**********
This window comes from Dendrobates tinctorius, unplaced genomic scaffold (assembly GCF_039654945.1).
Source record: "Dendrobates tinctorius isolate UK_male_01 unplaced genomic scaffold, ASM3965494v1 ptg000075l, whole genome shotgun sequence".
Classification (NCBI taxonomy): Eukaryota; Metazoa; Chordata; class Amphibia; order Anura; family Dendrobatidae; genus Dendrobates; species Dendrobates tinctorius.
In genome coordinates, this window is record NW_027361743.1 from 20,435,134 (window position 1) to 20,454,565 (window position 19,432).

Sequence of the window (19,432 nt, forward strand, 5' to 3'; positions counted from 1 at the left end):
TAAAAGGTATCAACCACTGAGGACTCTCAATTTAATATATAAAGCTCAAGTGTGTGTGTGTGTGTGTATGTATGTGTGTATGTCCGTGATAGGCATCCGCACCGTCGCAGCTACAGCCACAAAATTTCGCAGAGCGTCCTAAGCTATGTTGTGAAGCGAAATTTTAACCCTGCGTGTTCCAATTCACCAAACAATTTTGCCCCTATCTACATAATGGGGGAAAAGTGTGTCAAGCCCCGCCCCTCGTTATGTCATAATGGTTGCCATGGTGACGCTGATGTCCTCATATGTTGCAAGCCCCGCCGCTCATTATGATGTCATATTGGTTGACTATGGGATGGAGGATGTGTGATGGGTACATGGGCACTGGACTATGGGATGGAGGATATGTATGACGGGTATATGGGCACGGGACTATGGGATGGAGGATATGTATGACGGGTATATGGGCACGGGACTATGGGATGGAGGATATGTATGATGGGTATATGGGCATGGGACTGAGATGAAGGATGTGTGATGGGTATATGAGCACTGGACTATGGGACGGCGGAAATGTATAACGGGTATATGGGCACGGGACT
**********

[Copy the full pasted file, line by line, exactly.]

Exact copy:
This window comes from Dendrobates tinctorius, unplaced genomic scaffold (assembly GCF_039654945.1).
Source record: "Dendrobates tinctorius isolate UK_male_01 unplaced genomic scaffold, ASM3965494v1 ptg000075l, whole genome shotgun sequence".
Classification (NCBI taxonomy): Eukaryota; Metazoa; Chordata; class Amphibia; order Anura; family Dendrobatidae; genus Dendrobates; species Dendrobates tinctorius.
In genome coordinates, this window is record NW_027361743.1 from 20,435,134 (window position 1) to 20,454,565 (window position 19,432).

Sequence of the window (19,432 nt, forward strand, 5' to 3'; positions counted from 1 at the left end):
TAAAAGGTATCAACCACTGAGGACTCTCAATTTAATATATAAAGCTCAAGTGTGTGTGTGTGTGTGTATGTATGTGTGTATGTCCGTGATAGGCATCCGCACCGTCGCAGCTACAGCCACAAAATTTCGCAGAGCGTCCTAAGCTATGTTGTGAAGCGAAATTTTAACCCTGCGTGTTCCAATTCACCAAACAATTTTGCCCCTATCTACATAATGGGGGAAAAGTGTGTCAAGCCCCGCCCCTCGTTATGTCATAATGGTTGCCATGGTGACGCTGATGTCCTCATATGTTGCAAGCCCCGCCGCTCATTATGATGTCATATTGGTTGACTATGGGATGGAGGATGTGTGATGGGTACATGGGCACTGGACTATGGGATGGAGGATATGTATGACGGGTATATGGGCACGGGACTATGGGATGGAGGATATGTATGACGGGTATATGGGCACGGGACTATGGGATGGAGGATATGTATGATGGGTATATGGGCATGGGACTGAGATGAAGGATGTGTGATGGGTATATGAGCACTGGACTATGGGACGGCGGAAATGTATAACGGGTATATGGGCACGGGACT